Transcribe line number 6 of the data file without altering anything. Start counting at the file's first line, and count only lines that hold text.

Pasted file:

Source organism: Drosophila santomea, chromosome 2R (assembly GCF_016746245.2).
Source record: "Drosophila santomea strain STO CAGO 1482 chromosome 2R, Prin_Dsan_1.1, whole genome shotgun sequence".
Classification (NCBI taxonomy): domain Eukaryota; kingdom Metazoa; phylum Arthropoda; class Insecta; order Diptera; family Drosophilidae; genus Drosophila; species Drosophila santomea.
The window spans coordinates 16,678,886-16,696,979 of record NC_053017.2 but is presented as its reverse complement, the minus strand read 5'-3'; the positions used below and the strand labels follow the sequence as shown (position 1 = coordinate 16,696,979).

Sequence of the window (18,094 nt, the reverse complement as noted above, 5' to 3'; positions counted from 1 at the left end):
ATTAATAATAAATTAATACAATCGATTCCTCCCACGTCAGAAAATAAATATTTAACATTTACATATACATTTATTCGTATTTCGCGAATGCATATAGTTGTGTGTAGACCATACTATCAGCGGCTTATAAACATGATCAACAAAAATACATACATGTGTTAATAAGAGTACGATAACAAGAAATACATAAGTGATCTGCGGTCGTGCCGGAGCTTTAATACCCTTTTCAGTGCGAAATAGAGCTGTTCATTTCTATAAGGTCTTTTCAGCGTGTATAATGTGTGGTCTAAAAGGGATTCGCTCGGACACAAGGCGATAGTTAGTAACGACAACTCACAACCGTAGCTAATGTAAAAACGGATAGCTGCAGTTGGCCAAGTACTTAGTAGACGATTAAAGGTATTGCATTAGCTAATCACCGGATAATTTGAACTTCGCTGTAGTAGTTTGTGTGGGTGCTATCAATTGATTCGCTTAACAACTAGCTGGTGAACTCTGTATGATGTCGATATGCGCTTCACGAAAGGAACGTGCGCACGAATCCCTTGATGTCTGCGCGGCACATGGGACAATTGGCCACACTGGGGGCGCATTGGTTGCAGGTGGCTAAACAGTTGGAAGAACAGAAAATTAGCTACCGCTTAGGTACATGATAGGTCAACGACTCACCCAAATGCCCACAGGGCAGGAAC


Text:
ATTAATAATAAATTAATACAATCGATTCCTCCCACGTCAGAAAATAAATATTTAACATTTACATATACATTTATTCGTATTTCGCGAATGCATATAGTTGTGTGTAGACCATACTATCAGCGGCTTATAAACATGATCAACAAAAATACATACATGTGTTAATAAGAGTACGATAACAAGAAATACATAAGTGATCTGCGGTCGTGCCGGAGCTTTAATACCCTTTTCAGTGCGAAATAGAGCTGTTCATTTCTATAAGGTCTTTTCAGCGTGTATAATGTGTGGTCTAAAAGGGATTCGCTCGGACACAAGGCGATAGTTAGTAACGACAACTCACAACCGTAGCTAATGTAAAAACGGATAGCTGCAGTTGGCCAAGTACTTAGTAGACGATTAAAGGTATTGCATTAGCTAATCACCGGATAATTTGAACTTCGCTGTAGTAGTTTGTGTGGGTGCTATCAATTGATTCGCTTAACAACTAGCTGGTGAACTCTGTATGATGTCGATATGCGCTTCACGAAAGGAACGTGCGCACGAATCCCTTGATGTCTGCGCGGCACATGGGACAATTGGCCACACTGGGGGCGCATTGGTTGCAGGTGGCTAAACAGTTGGAAGAACAGAAAATTAGCTACCGCTTAGGTACATGATAGGTCAACGACTCACCCAAATGCCCACAGGGCAGGAAC